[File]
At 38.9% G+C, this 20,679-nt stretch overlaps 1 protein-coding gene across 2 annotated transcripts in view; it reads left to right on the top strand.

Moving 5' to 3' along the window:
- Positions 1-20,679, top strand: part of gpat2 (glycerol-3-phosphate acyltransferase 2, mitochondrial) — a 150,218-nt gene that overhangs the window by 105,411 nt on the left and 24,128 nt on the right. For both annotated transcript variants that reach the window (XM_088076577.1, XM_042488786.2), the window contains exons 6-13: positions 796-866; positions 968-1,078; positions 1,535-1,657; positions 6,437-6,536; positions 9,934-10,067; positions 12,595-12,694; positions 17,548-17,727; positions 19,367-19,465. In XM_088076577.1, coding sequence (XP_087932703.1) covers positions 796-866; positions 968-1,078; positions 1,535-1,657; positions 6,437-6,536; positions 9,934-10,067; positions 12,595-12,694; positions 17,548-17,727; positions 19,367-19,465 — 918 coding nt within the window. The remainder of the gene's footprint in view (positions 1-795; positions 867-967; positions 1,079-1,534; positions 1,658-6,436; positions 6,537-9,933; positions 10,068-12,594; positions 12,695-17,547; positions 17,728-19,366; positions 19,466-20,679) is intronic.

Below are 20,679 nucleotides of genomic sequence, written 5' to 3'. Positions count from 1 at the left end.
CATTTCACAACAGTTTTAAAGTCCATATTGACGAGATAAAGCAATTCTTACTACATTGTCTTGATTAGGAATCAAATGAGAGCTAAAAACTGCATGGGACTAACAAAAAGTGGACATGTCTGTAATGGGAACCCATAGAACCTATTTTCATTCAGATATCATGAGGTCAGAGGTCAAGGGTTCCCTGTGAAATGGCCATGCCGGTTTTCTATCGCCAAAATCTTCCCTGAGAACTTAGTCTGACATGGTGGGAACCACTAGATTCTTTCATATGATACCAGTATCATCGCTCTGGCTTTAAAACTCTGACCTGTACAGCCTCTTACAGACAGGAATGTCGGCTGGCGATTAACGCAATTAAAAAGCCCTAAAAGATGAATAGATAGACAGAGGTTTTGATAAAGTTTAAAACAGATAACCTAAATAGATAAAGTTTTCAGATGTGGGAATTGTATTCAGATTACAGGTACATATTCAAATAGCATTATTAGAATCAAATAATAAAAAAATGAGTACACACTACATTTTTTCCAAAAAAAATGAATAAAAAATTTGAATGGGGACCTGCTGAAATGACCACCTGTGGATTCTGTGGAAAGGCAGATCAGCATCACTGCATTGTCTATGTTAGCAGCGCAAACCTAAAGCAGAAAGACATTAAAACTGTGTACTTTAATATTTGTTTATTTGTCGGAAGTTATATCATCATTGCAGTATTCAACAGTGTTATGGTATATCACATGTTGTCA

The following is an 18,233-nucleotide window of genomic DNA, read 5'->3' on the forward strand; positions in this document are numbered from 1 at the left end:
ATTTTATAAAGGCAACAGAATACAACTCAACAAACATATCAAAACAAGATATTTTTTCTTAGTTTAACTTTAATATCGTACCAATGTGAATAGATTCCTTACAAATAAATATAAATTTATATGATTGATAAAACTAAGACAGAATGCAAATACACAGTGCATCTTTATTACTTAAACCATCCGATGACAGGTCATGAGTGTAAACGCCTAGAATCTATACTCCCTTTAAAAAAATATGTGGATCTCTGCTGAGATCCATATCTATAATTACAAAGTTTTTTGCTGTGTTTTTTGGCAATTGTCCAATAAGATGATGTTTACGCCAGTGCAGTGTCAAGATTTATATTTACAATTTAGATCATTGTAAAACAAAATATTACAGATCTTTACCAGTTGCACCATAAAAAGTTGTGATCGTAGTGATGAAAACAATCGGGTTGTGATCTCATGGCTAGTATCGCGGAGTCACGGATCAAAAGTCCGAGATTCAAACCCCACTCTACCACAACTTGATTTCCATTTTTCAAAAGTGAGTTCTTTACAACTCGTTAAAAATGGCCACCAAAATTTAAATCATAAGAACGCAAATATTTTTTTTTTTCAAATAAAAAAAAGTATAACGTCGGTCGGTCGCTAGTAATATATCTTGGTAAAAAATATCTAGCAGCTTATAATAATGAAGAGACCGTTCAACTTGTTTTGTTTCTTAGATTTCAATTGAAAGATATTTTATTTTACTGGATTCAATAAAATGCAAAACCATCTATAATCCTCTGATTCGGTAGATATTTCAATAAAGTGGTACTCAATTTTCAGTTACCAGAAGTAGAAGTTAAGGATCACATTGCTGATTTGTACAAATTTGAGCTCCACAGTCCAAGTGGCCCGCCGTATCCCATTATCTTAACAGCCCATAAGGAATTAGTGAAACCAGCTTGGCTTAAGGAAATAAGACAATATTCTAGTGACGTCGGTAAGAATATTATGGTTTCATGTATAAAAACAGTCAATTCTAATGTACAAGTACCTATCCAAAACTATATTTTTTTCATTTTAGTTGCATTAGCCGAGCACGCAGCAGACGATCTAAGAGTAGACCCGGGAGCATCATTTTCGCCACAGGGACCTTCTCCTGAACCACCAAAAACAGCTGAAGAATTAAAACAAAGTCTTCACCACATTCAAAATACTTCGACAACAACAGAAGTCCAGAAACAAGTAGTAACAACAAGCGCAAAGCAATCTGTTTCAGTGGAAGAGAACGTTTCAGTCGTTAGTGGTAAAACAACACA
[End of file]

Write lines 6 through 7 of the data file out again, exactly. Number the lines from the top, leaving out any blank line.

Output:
The following is an 18,233-nucleotide window of genomic DNA, read 5'->3' on the forward strand; positions in this document are numbered from 1 at the left end:
ATTTTATAAAGGCAACAGAATACAACTCAACAAACATATCAAAACAAGATATTTTTTCTTAGTTTAACTTTAATATCGTACCAATGTGAATAGATTCCTTACAAATAAATATAAATTTATATGATTGATAAAACTAAGACAGAATGCAAATACACAGTGCATCTTTATTACTTAAACCATCCGATGACAGGTCATGAGTGTAAACGCCTAGAATCTATACTCCCTTTAAAAAAATATGTGGATCTCTGCTGAGATCCATATCTATAATTACAAAGTTTTTTGCTGTGTTTTTTGGCAATTGTCCAATAAGATGATGTTTACGCCAGTGCAGTGTCAAGATTTATATTTACAATTTAGATCATTGTAAAACAAAATATTACAGATCTTTACCAGTTGCACCATAAAAAGTTGTGATCGTAGTGATGAAAACAATCGGGTTGTGATCTCATGGCTAGTATCGCGGAGTCACGGATCAAAAGTCCGAGATTCAAACCCCACTCTACCACAACTTGATTTCCATTTTTCAAAAGTGAGTTCTTTACAACTCGTTAAAAATGGCCACCAAAATTTAAATCATAAGAACGCAAATATTTTTTTTTTTCAAATAAAAAAAAGTATAACGTCGGTCGGTCGCTAGTAATATATCTTGGTAAAAAATATCTAGCAGCTTATAATAATGAAGAGACCGTTCAACTTGTTTTGTTTCTTAGATTTCAATTGAAAGATATTTTATTTTACTGGATTCAATAAAATGCAAAACCATCTATAATCCTCTGATTCGGTAGATATTTCAATAAAGTGGTACTCAATTTTCAGTTACCAGAAGTAGAAGTTAAGGATCACATTGCTGATTTGTACAAATTTGAGCTCCACAGTCCAAGTGGCCCGCCGTATCCCATTATCTTAACAGCCCATAAGGAATTAGTGAAACCAGCTTGGCTTAAGGAAATAAGACAATATTCTAGTGACGTCGGTAAGAATATTATGGTTTCATGTATAAAAACAGTCAATTCTAATGTACAAGTACCTATCCAAAACTATATTTTTTTCATTTTAGTTGCATTAGCCGAGCACGCAGCAGACGATCTAAGAGTAGACCCGGGAGCATCATTTTCGCCACAGGGACCTTCTCCTGAACCACCAAAAACAGCTGAAGAATTAAAACAAAGTCTTCACCACATTCAAAATACTTCGACAACAACAGAAGTCCAGAAACAAGTAGTAACAACAAGCGCAAAGCAATCTGTTTCAGTGGAAGAGAACGTTTCAGTCGTTAGTGGTAAAACAACACA